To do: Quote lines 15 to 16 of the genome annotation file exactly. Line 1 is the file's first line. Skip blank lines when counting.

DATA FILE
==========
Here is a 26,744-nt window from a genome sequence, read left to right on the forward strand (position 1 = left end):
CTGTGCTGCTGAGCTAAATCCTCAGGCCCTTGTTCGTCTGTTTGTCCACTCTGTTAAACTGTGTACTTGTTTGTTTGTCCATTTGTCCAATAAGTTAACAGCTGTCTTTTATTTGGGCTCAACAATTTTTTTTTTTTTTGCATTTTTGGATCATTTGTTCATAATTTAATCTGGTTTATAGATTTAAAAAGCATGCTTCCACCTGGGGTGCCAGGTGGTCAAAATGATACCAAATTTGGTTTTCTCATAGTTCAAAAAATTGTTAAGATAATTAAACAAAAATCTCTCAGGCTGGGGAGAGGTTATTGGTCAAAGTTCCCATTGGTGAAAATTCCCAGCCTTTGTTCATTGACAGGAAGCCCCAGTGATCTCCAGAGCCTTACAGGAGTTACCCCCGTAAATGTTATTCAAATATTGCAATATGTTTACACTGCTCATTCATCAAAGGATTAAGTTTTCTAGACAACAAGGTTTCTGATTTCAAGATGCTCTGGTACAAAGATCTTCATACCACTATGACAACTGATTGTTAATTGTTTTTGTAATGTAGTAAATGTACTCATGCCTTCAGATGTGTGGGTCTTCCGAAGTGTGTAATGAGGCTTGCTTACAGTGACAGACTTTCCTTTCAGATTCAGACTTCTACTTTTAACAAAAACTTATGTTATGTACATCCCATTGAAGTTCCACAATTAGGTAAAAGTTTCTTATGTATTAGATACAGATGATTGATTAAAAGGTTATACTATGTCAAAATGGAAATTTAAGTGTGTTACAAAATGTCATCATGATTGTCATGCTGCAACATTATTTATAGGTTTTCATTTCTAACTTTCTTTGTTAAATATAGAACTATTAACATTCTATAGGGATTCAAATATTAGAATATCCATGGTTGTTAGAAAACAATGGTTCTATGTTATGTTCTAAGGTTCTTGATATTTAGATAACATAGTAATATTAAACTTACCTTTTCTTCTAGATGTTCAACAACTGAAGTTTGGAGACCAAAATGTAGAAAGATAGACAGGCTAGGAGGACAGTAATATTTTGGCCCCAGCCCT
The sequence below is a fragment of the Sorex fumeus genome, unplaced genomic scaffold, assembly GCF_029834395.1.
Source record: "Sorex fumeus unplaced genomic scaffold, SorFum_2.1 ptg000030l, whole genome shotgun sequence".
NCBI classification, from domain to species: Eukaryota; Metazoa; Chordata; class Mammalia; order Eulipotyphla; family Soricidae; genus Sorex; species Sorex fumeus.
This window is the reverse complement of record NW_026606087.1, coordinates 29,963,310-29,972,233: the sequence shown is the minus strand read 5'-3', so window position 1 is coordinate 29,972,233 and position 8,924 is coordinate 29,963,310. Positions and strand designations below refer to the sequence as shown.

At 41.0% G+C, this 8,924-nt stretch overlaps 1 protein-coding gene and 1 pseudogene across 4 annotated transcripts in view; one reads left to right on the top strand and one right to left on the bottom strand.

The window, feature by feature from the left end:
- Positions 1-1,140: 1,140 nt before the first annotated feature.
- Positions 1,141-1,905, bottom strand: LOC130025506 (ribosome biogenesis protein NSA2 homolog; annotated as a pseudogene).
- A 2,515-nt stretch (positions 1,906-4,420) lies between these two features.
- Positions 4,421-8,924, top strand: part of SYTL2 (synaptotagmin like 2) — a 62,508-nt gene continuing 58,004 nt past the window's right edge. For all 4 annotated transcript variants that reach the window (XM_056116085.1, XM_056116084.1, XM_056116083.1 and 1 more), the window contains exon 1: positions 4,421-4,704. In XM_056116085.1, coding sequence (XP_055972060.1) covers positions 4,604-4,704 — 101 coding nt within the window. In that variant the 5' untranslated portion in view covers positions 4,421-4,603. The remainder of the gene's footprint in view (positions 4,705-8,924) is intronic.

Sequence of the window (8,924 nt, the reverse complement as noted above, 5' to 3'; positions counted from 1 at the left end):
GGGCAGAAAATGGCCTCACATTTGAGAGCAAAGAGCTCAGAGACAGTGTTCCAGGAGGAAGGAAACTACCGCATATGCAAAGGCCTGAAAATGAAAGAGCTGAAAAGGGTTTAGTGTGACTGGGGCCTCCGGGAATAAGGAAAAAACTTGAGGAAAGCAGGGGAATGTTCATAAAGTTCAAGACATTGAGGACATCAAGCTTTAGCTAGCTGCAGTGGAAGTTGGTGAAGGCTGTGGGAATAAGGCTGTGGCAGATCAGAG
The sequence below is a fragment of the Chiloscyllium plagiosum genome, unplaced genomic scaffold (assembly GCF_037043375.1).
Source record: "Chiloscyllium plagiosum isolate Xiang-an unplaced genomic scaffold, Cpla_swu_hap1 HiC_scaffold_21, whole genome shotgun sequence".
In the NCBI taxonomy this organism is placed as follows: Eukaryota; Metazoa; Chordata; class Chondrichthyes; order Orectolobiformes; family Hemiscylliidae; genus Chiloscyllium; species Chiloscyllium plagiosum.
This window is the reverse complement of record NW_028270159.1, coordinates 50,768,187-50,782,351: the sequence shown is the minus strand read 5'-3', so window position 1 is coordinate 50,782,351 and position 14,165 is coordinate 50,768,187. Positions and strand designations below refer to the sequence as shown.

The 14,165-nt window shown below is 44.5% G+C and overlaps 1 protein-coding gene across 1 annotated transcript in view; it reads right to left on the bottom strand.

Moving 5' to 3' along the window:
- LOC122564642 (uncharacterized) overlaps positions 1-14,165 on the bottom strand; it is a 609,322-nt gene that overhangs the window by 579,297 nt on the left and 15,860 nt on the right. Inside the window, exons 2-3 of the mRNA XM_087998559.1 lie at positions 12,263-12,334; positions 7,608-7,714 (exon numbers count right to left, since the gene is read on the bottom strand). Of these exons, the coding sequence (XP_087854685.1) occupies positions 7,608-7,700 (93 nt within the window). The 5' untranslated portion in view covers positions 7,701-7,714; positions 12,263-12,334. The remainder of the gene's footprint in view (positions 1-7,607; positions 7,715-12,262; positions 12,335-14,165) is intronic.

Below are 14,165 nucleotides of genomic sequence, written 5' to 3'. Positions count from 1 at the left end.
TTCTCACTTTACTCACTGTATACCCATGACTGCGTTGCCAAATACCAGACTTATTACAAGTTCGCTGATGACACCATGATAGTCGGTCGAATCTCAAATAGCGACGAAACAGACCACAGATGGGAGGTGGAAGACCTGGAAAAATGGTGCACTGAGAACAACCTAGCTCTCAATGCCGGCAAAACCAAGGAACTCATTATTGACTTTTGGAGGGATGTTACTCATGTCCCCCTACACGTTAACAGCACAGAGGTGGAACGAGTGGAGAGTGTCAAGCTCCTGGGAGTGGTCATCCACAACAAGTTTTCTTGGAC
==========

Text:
The sequence below is a fragment of the Chiloscyllium plagiosum genome, unplaced genomic scaffold (assembly GCF_037043375.1).
Source record: "Chiloscyllium plagiosum isolate Xiang-an unplaced genomic scaffold, Cpla_swu_hap1 HiC_scaffold_21, whole genome shotgun sequence".